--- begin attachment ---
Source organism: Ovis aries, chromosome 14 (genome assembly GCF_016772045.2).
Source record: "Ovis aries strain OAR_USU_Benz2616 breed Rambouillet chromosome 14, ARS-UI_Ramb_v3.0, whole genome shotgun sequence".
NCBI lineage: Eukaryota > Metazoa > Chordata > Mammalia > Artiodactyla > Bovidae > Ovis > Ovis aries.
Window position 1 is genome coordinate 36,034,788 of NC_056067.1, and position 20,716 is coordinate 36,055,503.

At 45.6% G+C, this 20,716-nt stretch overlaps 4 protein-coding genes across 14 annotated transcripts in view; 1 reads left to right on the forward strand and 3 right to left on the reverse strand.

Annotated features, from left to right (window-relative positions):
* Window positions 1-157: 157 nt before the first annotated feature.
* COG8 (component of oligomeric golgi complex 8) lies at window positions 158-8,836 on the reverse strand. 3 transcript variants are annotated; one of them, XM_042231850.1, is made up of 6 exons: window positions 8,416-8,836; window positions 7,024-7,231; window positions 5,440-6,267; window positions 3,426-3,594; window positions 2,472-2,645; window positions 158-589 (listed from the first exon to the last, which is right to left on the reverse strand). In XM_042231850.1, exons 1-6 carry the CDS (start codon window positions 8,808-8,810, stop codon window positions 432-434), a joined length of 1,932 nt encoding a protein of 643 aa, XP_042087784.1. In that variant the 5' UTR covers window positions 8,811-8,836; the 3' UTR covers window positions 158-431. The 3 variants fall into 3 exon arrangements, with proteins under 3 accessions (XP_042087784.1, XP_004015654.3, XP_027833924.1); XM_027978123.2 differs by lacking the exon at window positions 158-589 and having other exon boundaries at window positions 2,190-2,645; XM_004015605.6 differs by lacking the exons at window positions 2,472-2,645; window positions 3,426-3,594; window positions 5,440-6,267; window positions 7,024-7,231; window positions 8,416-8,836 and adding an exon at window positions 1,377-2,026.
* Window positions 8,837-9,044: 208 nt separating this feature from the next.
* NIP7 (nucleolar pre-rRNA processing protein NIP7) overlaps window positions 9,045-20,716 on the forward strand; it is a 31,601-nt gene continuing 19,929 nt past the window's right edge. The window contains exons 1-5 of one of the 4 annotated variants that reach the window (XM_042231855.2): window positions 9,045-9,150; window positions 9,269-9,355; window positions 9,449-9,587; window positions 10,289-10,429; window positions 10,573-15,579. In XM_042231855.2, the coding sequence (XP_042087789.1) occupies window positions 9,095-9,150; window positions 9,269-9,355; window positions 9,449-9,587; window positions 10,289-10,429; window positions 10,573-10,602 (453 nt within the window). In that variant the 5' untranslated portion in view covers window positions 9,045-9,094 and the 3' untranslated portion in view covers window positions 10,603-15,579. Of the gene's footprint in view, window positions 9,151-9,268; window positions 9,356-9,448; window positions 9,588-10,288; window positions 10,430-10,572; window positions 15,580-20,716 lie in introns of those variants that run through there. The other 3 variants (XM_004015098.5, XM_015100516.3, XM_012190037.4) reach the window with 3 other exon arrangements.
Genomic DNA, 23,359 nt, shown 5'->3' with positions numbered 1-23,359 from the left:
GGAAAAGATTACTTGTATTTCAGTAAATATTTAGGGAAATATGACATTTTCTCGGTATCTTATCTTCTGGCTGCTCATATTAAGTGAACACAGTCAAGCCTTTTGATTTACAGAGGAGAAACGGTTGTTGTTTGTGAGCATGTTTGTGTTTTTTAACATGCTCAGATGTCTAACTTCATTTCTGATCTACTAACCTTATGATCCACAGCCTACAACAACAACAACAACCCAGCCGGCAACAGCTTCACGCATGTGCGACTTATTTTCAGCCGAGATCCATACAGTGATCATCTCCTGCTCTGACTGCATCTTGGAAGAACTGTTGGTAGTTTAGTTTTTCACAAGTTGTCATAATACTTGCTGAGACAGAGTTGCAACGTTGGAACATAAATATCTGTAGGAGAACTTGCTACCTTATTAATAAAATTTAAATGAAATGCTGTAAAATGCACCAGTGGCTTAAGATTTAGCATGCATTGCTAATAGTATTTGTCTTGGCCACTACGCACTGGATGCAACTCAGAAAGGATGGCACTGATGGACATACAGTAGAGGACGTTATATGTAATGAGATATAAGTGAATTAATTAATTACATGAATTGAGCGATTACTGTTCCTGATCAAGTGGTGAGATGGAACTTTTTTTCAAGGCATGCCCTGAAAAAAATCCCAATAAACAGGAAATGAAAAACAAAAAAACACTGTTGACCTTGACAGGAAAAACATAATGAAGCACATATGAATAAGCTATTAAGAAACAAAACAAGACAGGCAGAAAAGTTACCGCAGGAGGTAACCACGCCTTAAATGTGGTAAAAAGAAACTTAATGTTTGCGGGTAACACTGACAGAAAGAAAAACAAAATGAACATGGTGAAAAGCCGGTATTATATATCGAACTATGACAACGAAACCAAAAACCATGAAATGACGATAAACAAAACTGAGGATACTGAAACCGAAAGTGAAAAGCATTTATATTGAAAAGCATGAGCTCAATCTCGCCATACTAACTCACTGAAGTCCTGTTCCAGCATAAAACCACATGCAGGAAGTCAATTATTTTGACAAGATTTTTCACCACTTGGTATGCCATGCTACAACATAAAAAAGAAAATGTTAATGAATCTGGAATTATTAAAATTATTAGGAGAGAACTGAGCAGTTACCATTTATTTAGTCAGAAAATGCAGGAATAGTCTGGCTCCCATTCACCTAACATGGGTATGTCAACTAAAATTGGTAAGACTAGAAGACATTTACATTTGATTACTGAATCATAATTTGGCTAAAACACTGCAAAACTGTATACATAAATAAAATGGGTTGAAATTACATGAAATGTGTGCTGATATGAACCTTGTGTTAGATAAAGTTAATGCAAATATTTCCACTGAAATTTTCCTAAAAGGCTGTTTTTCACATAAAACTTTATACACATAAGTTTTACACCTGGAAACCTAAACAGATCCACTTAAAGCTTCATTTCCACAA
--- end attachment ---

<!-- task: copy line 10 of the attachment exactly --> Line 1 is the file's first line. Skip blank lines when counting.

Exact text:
* NIP7 (nucleolar pre-rRNA processing protein NIP7) overlaps window positions 9,045-20,716 on the forward strand; it is a 31,601-nt gene continuing 19,929 nt past the window's right edge. The window contains exons 1-5 of one of the 4 annotated variants that reach the window (XM_042231855.2): window positions 9,045-9,150; window positions 9,269-9,355; window positions 9,449-9,587; window positions 10,289-10,429; window positions 10,573-15,579. In XM_042231855.2, the coding sequence (XP_042087789.1) occupies window positions 9,095-9,150; window positions 9,269-9,355; window positions 9,449-9,587; window positions 10,289-10,429; window positions 10,573-10,602 (453 nt within the window). In that variant the 5' untranslated portion in view covers window positions 9,045-9,094 and the 3' untranslated portion in view covers window positions 10,603-15,579. Of the gene's footprint in view, window positions 9,151-9,268; window positions 9,356-9,448; window positions 9,588-10,288; window positions 10,430-10,572; window positions 15,580-20,716 lie in introns of those variants that run through there. The other 3 variants (XM_004015098.5, XM_015100516.3, XM_012190037.4) reach the window with 3 other exon arrangements.